|is the date . The east window is similar to the western , a small alteration of the tracery in modern times excepted: the lower series of mullions were, until a recent repair, concealed by the upper part of an incongruous altar screen; this having been removed, the whole of the fine window is visible; the lights thus exposed have been filled with ornamental stained glass. The upper series of lights contain whole lengths of the following sovereigns, viz. Edward VI., Elizabeth, James I. and Charles II. in stained glass in very good preservation, the gift of sir Christopher Clitherow. The tracery in the head of the arch, which had formerly been removed to let in a modern painting on glass of St. Andrew, has been restored and filled with ornamental stained glass. It is to be regretted that when the work of restoration was going on, the clerestory windows were forgotten. In the east end of the aisles are windows similar to those which have been before described; all the windows that are not walled up, have coats of arms on stained glass, which occupy the arched heads of the mullions: a situation, in which such subjects were usually placed, as may be seen in some other churches described in the course of this work. This church is richly decorated with paintings upon the walls in a style which it has in general been most absurdly, and in violation of every principle of good taste, proscribed from churches as not being consistent with the fastidious views of overzealous Protestants. The spandrils of the great arches have a series of subjects from the New Testament history, in imitation of relief. The piers, between the windows of the clerestory, have whole lengths of the apostles; these subjects are not executed in colours, but are painted in imitation of sculpture. The portion of the church at the altar, contains cherubs and other enrichments in colours. For the whole of these splendid decorations the parish is indebted to a parishioner of the name of Tombes. The only thing to be regretted is, that the paintings are not in the style of the building. In addition to these subjects, the window, from the west, in the south aisle is very well painted, with a country view with trees and shrubs in natural colours. There is but gallery, which is situated at the western end of the church, containing a fine organ by Harris, and seats for the charity children of the ward schools. The pulpit, and other wood work, are executed in carved oak, and the altar-screen is enriched with Corinthian columns, sustaining an entablature in a rich but incongruous style. The font, which is situated beneath the gallery, is a|
|polygonal basin of marble, not remarkable for ornament; it has an arched cover.|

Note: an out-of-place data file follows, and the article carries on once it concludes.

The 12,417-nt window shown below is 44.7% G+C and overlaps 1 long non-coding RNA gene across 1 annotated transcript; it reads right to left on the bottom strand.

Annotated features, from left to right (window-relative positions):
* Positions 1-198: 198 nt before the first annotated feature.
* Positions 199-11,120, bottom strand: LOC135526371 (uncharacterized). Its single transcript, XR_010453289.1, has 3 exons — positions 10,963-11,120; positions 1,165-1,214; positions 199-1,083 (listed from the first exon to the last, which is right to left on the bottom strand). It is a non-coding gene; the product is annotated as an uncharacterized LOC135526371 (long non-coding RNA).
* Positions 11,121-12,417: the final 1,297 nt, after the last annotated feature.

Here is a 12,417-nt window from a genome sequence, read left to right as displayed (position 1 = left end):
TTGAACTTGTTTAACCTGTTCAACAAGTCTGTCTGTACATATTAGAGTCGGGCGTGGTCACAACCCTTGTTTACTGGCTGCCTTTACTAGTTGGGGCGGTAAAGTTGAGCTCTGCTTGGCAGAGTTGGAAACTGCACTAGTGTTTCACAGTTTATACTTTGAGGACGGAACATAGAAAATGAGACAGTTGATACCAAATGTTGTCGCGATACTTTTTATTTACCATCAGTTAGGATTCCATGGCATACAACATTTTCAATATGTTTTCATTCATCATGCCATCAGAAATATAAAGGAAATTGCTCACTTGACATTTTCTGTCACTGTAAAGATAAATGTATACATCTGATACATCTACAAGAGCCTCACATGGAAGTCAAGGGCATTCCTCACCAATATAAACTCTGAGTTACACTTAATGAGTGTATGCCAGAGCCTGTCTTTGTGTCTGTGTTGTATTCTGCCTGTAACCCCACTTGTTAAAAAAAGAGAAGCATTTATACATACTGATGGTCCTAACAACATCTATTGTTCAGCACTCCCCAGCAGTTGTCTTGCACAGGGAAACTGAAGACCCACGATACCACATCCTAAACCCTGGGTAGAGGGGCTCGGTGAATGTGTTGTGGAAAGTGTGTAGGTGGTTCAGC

The monuments are very numerous and handsome, but none very ancient. We cannot particularise the whole of them; but it would be unjust to pass over that which commemorates our honest and ill-treated historian, John Stow: it is situated on the north side of the church, near the vestry-door: it consists of an ornamented niche, adorned with masks and cross-bones, in which is the statue of the antiquary, seated at his studies, having a desk before him, with an open book upon it, in which he appears to be writing: the pen in his hand is annually renewed. He is attired in his livery gown, and has a ruff round his neck: the whole is coloured, and in excellent preservation.
On the monument is the following inscription:
Near the above monument is a brass plate, to the memory of Nicholas Leveson, representing a man, his wife, and eighteen children, kneeling. There has been on the top of this tomb a figure, engraved on brass, of the Almighty, seated. The following has been added:
In the same aisle is a large and handsome monument to the memory of sir Hugh Hammersley, knt. lord mayor, , died , aged ; and another small , to the memory of Alyce Bynge, who died ; both contain effigies in fine preservation.
In the north-west corner of the church by the stairs leading to
|the gallery is a monument to the memory of Mr. Mathias Datchelor, merchant, and Mary his wife, who had daughters, Mary, Beatrix, and Sarah. On itare the following particulars: Thomas Cook, husband of Beatrix, . Mary Datchelor, . Sarah Cook, . And lastly, Mrs. Beatrix, . Mrs. Datchelor gave the premises, called the Antigallican coffee-house (in trust) to the rector of St. Andrew, and other persons of credit, for the ground on which their vault is built, to keep it and the monument in repair. She has also founded a sermon on every new-year's day, when the purposes of the gift are mentioned. The trustees then deliver the following sums: to the rector ; to the clerk ; to the sexton ; to apprentice children ; for expences ; and the remainder to poor inhabitants, not exceeding .|
The clerk and sexton are compelled, under pain of forfeiture, to make oath, that, to their knowledge, the vault has not been disturbed the preceding year.
In the old church was buried Philip Malpas, of the sheriffs in , and Sir Robert Dennie, knt.
The dimensions of this church are as follow :--length feet; breadth ; height ; the tower feet in height, and including the turret, .
 Extract from the list of benefactions: Mr. Henry Tombes, 1725, a worthy inhabitant, did, at his sole cost and charge, guild the organ, 1725; gave the ceiling piece of painting over the altar, 1726; painted the pillars and arches in oyle, with the figures of the apostles, and Scripture pieces under them; besides having given formerly the Book of Martyrs, and been a liberal subscriber to the building the organ and the altar-piece.
 This valuable historian and antiquary, was born in 1525, in the parish of St. Michael, Cornhill; was brought up to his father's business, who was a tailor; but disliking it, he bent his mind towards antiquarian pursuits, and was patronized by archbishop Parker, the earl of Leicester, and many other eminent characters. His principal works are, The Summarie of the Englyshe Chronicles, The Survaie of London, and Flore's Historiarum. This excellent man, in his latter years, was in such distress, as to be obliged to get a brief to repair to the churches and collect alms. He died in 1605, at the age of eighty.
 This independent citizen, gave by his will to poor prisoners, 125l., to other poor every year, for five years, 400 shirts and shifts, 150l. gowns, and 40 pairs of sheets. To poor maid's marriages, 100 marks. To the repair of the highways 100 marks, to 500 poor people in London, every one 6s. 8d., besides 20s. the year, for twenty years, to the preachers of the spital the three Easter holidays; besides 20 marks a year to a graduate, to preach abroad, in the countries.